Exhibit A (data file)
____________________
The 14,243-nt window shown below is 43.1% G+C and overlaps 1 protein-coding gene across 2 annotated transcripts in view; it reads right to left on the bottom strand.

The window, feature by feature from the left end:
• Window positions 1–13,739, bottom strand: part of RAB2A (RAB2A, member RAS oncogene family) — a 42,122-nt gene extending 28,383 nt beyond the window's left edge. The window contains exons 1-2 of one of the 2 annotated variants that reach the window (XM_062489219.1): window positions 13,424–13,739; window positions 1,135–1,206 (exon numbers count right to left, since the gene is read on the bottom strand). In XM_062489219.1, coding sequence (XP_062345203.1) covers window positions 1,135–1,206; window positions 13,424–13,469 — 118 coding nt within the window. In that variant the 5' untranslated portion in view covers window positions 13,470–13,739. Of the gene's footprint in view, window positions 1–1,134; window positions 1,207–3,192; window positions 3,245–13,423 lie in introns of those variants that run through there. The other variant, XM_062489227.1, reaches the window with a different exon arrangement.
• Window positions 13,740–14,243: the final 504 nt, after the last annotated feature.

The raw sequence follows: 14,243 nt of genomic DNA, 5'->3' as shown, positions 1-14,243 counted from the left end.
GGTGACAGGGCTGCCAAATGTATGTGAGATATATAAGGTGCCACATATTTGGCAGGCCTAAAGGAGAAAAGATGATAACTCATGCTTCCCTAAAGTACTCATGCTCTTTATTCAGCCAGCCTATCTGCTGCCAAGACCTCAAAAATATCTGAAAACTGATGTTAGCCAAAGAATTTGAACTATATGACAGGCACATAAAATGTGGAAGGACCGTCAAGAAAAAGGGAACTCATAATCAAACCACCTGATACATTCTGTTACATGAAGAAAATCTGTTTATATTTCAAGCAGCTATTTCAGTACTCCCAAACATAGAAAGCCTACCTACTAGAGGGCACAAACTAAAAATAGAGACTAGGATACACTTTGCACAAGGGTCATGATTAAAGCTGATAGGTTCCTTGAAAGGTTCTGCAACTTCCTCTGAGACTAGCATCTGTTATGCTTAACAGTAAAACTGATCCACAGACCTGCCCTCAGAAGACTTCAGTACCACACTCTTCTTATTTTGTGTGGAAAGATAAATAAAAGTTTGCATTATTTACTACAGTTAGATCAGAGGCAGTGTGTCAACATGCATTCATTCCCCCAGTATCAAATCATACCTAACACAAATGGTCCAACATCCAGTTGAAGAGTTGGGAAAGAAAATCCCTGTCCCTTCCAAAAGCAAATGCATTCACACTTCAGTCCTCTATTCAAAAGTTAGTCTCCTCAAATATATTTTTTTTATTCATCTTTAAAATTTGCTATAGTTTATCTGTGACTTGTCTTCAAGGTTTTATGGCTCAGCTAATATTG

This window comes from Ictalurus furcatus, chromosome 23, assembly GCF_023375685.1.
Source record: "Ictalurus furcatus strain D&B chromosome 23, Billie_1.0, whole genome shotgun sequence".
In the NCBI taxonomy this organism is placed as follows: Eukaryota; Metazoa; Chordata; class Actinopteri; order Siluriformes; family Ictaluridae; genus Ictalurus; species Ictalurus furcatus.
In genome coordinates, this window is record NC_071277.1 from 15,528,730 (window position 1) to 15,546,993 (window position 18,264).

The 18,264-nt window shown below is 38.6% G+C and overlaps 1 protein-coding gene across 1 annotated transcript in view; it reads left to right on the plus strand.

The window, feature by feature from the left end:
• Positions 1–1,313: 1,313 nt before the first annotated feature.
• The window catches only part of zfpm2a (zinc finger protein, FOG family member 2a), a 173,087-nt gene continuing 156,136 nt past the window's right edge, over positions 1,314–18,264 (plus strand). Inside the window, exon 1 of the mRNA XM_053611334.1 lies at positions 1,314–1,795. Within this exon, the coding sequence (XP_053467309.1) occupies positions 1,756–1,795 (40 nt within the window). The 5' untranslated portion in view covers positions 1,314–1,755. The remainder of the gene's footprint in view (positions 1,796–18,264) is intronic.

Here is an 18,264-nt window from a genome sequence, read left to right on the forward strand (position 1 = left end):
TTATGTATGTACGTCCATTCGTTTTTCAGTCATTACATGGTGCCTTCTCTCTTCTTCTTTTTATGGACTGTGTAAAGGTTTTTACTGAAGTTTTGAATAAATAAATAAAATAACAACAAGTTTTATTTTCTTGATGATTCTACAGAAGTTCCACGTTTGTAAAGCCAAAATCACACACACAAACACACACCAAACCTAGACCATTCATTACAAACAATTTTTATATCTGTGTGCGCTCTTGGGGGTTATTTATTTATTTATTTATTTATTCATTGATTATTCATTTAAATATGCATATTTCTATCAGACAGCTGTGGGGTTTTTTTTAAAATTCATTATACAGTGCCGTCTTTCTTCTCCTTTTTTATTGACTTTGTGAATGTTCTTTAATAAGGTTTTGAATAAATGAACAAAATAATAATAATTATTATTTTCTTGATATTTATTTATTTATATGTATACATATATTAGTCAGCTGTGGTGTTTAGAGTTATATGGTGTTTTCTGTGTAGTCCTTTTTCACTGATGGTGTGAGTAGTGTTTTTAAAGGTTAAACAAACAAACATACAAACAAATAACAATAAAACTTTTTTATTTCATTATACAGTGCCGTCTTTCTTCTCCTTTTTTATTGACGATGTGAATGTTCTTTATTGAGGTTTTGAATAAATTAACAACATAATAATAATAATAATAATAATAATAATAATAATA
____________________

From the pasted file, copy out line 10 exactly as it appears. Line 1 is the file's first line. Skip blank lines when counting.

In genome coordinates, this window is record NC_071277.1 from 15,528,730 (window position 1) to 15,546,993 (window position 18,264).